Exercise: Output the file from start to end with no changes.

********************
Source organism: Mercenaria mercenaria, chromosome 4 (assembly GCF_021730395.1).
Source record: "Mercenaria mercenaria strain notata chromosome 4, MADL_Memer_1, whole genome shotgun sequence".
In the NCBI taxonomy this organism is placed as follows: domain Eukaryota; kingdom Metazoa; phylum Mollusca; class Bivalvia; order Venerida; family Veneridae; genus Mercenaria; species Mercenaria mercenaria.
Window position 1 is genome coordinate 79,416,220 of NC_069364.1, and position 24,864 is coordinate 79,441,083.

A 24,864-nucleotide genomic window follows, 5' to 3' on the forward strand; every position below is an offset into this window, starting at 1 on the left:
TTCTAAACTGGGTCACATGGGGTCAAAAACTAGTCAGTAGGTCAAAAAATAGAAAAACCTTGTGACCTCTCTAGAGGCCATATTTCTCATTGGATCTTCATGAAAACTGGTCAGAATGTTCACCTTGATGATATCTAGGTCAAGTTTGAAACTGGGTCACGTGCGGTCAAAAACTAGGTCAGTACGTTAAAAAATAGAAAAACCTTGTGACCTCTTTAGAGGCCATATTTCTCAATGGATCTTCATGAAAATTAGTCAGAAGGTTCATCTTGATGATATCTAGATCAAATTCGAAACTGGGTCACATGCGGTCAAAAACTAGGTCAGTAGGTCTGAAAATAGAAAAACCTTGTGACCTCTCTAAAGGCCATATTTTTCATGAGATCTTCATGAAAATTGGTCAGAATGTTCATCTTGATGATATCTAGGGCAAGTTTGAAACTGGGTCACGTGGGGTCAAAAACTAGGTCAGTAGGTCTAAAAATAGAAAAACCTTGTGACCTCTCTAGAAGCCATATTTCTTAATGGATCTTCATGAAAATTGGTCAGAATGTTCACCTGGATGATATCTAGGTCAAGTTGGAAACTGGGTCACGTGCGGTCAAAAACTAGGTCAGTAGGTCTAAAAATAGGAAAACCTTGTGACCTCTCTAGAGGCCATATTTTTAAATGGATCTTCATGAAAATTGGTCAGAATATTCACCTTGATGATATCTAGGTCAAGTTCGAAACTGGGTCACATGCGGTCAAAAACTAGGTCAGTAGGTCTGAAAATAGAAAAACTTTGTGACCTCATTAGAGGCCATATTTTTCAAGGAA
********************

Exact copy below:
Source organism: Mercenaria mercenaria, chromosome 4 (assembly GCF_021730395.1).
Source record: "Mercenaria mercenaria strain notata chromosome 4, MADL_Memer_1, whole genome shotgun sequence".
In the NCBI taxonomy this organism is placed as follows: domain Eukaryota; kingdom Metazoa; phylum Mollusca; class Bivalvia; order Venerida; family Veneridae; genus Mercenaria; species Mercenaria mercenaria.
Window position 1 is genome coordinate 79,416,220 of NC_069364.1, and position 24,864 is coordinate 79,441,083.

A 24,864-nucleotide genomic window follows, 5' to 3' on the forward strand; every position below is an offset into this window, starting at 1 on the left:
TTCTAAACTGGGTCACATGGGGTCAAAAACTAGTCAGTAGGTCAAAAAATAGAAAAACCTTGTGACCTCTCTAGAGGCCATATTTCTCATTGGATCTTCATGAAAACTGGTCAGAATGTTCACCTTGATGATATCTAGGTCAAGTTTGAAACTGGGTCACGTGCGGTCAAAAACTAGGTCAGTACGTTAAAAAATAGAAAAACCTTGTGACCTCTTTAGAGGCCATATTTCTCAATGGATCTTCATGAAAATTAGTCAGAAGGTTCATCTTGATGATATCTAGATCAAATTCGAAACTGGGTCACATGCGGTCAAAAACTAGGTCAGTAGGTCTGAAAATAGAAAAACCTTGTGACCTCTCTAAAGGCCATATTTTTCATGAGATCTTCATGAAAATTGGTCAGAATGTTCATCTTGATGATATCTAGGGCAAGTTTGAAACTGGGTCACGTGGGGTCAAAAACTAGGTCAGTAGGTCTAAAAATAGAAAAACCTTGTGACCTCTCTAGAAGCCATATTTCTTAATGGATCTTCATGAAAATTGGTCAGAATGTTCACCTGGATGATATCTAGGTCAAGTTGGAAACTGGGTCACGTGCGGTCAAAAACTAGGTCAGTAGGTCTAAAAATAGGAAAACCTTGTGACCTCTCTAGAGGCCATATTTTTAAATGGATCTTCATGAAAATTGGTCAGAATATTCACCTTGATGATATCTAGGTCAAGTTCGAAACTGGGTCACATGCGGTCAAAAACTAGGTCAGTAGGTCTGAAAATAGAAAAACTTTGTGACCTCATTAGAGGCCATATTTTTCAAGGAA